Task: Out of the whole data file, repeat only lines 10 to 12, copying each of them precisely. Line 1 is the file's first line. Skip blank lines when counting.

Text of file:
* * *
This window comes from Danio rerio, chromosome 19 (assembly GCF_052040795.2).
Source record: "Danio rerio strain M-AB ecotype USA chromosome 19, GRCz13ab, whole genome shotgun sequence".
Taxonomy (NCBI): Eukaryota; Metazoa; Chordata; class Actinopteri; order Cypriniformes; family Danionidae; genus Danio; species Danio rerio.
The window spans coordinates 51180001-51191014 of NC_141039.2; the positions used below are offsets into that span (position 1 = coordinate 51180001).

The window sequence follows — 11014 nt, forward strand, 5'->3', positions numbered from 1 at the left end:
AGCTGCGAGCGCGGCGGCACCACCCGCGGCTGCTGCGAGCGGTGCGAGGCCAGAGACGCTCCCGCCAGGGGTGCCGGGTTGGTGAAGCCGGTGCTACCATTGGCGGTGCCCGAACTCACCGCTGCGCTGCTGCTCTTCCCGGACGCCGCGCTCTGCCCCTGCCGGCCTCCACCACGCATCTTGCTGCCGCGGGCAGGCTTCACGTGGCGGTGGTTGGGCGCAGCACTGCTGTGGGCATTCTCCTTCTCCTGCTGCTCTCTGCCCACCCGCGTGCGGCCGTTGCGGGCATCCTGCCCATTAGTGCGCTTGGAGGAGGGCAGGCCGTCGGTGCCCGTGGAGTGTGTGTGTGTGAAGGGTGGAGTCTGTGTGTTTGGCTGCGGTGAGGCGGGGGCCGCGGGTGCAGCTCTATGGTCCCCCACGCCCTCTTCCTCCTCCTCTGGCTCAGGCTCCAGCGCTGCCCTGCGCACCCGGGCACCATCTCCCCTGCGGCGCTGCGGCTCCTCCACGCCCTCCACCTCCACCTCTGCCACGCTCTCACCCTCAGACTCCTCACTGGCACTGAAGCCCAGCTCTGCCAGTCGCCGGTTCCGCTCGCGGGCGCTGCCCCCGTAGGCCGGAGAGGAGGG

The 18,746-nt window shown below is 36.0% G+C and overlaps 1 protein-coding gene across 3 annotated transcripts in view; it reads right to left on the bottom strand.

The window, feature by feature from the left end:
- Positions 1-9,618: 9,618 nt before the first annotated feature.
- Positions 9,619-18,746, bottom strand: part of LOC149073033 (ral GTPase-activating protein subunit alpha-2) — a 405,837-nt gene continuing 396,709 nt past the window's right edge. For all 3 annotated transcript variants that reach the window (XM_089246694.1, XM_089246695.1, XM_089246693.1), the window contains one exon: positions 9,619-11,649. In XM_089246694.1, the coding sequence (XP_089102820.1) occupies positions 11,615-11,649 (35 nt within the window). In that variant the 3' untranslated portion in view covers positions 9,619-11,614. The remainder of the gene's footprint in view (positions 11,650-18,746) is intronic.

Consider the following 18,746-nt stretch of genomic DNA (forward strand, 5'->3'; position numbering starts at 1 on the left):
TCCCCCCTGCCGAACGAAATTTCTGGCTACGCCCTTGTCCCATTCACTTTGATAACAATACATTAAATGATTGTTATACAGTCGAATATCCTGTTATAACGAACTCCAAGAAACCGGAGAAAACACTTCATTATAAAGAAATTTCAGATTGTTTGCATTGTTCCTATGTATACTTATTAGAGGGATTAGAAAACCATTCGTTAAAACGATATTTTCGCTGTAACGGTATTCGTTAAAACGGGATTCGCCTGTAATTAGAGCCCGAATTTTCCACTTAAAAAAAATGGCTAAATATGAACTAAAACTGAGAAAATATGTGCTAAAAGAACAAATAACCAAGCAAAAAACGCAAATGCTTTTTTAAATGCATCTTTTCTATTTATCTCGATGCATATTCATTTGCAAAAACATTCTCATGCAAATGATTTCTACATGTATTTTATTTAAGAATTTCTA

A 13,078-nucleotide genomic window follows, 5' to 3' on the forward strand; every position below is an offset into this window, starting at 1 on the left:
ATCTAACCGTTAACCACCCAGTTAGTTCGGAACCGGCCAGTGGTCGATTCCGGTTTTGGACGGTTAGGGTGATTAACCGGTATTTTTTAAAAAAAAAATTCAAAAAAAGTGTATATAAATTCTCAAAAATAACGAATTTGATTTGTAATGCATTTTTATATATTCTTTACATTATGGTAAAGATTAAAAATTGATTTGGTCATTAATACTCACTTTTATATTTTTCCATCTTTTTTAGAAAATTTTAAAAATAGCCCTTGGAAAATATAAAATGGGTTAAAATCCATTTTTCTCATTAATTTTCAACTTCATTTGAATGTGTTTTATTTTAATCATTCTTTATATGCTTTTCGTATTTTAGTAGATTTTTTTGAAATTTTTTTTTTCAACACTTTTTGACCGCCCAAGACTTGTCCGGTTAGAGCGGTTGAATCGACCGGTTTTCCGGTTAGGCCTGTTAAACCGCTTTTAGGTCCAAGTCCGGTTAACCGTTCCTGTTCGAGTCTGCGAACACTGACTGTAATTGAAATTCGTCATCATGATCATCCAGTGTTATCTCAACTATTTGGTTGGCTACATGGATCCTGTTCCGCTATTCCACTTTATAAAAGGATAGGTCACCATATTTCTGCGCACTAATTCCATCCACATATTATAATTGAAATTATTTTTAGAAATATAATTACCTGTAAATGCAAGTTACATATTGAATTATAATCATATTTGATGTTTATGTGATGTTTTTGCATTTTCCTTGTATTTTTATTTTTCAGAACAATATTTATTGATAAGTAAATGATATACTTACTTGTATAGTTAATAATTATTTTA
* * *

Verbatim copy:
- Positions 9,619-18,746, bottom strand: part of LOC149073033 (ral GTPase-activating protein subunit alpha-2) — a 405,837-nt gene continuing 396,709 nt past the window's right edge. For all 3 annotated transcript variants that reach the window (XM_089246694.1, XM_089246695.1, XM_089246693.1), the window contains one exon: positions 9,619-11,649. In XM_089246694.1, the coding sequence (XP_089102820.1) occupies positions 11,615-11,649 (35 nt within the window). In that variant the 3' untranslated portion in view covers positions 9,619-11,614. The remainder of the gene's footprint in view (positions 11,650-18,746) is intronic.

Consider the following 18,746-nt stretch of genomic DNA (forward strand, 5'->3'; position numbering starts at 1 on the left):
TCCCCCCTGCCGAACGAAATTTCTGGCTACGCCCTTGTCCCATTCACTTTGATAACAATACATTAAATGATTGTTATACAGTCGAATATCCTGTTATAACGAACTCCAAGAAACCGGAGAAAACACTTCATTATAAAGAAATTTCAGATTGTTTGCATTGTTCCTATGTATACTTATTAGAGGGATTAGAAAACCATTCGTTAAAACGATATTTTCGCTGTAACGGTATTCGTTAAAACGGGATTCGCCTGTAATTAGAGCCCGAATTTTCCACTTAAAAAAAATGGCTAAATATGAACTAAAACTGAGAAAATATGTGCTAAAAGAACAAATAACCAAGCAAAAAACGCAAATGCTTTTTTAAATGCATCTTTTCTATTTATCTCGATGCATATTCATTTGCAAAAACATTCTCATGCAAATGATTTCTACATGTATTTTATTTAAGAATTTCTA